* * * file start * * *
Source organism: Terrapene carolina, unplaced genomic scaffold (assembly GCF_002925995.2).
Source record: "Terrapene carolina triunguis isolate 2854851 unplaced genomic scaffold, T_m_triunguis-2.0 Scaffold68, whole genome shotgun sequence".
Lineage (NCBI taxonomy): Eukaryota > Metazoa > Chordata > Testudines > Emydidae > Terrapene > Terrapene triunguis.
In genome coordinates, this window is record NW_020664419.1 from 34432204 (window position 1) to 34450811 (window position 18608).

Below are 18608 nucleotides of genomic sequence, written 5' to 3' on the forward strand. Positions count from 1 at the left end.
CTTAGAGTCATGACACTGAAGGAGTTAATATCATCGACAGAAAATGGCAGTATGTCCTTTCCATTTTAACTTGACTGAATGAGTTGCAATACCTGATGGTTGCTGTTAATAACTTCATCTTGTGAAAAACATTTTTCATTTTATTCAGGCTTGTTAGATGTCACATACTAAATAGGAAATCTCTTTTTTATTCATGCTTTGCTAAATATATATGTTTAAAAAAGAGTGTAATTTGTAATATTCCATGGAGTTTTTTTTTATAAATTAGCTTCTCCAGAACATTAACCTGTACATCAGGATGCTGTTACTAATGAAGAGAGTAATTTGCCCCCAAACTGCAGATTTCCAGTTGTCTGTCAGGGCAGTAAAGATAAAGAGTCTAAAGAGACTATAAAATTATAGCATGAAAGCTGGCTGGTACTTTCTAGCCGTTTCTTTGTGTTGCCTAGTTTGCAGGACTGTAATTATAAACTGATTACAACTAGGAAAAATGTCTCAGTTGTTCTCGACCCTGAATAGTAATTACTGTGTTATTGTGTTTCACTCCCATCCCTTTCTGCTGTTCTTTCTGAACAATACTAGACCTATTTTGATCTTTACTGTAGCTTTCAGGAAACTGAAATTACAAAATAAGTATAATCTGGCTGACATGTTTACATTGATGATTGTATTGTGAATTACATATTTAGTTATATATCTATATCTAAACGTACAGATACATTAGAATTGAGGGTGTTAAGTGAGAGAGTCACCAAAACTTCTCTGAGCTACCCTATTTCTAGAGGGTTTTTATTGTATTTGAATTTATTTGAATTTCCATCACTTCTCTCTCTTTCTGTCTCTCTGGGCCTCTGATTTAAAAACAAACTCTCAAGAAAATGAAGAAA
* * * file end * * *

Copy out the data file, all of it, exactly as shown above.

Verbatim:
Source organism: Terrapene carolina, unplaced genomic scaffold (assembly GCF_002925995.2).
Source record: "Terrapene carolina triunguis isolate 2854851 unplaced genomic scaffold, T_m_triunguis-2.0 Scaffold68, whole genome shotgun sequence".
Lineage (NCBI taxonomy): Eukaryota > Metazoa > Chordata > Testudines > Emydidae > Terrapene > Terrapene triunguis.
In genome coordinates, this window is record NW_020664419.1 from 34432204 (window position 1) to 34450811 (window position 18608).

Below are 18608 nucleotides of genomic sequence, written 5' to 3' on the forward strand. Positions count from 1 at the left end.
CTTAGAGTCATGACACTGAAGGAGTTAATATCATCGACAGAAAATGGCAGTATGTCCTTTCCATTTTAACTTGACTGAATGAGTTGCAATACCTGATGGTTGCTGTTAATAACTTCATCTTGTGAAAAACATTTTTCATTTTATTCAGGCTTGTTAGATGTCACATACTAAATAGGAAATCTCTTTTTTATTCATGCTTTGCTAAATATATATGTTTAAAAAAGAGTGTAATTTGTAATATTCCATGGAGTTTTTTTTTATAAATTAGCTTCTCCAGAACATTAACCTGTACATCAGGATGCTGTTACTAATGAAGAGAGTAATTTGCCCCCAAACTGCAGATTTCCAGTTGTCTGTCAGGGCAGTAAAGATAAAGAGTCTAAAGAGACTATAAAATTATAGCATGAAAGCTGGCTGGTACTTTCTAGCCGTTTCTTTGTGTTGCCTAGTTTGCAGGACTGTAATTATAAACTGATTACAACTAGGAAAAATGTCTCAGTTGTTCTCGACCCTGAATAGTAATTACTGTGTTATTGTGTTTCACTCCCATCCCTTTCTGCTGTTCTTTCTGAACAATACTAGACCTATTTTGATCTTTACTGTAGCTTTCAGGAAACTGAAATTACAAAATAAGTATAATCTGGCTGACATGTTTACATTGATGATTGTATTGTGAATTACATATTTAGTTATATATCTATATCTAAACGTACAGATACATTAGAATTGAGGGTGTTAAGTGAGAGAGTCACCAAAACTTCTCTGAGCTACCCTATTTCTAGAGGGTTTTTATTGTATTTGAATTTATTTGAATTTCCATCACTTCTCTCTCTTTCTGTCTCTCTGGGCCTCTGATTTAAAAACAAACTCTCAAGAAAATGAAGAAA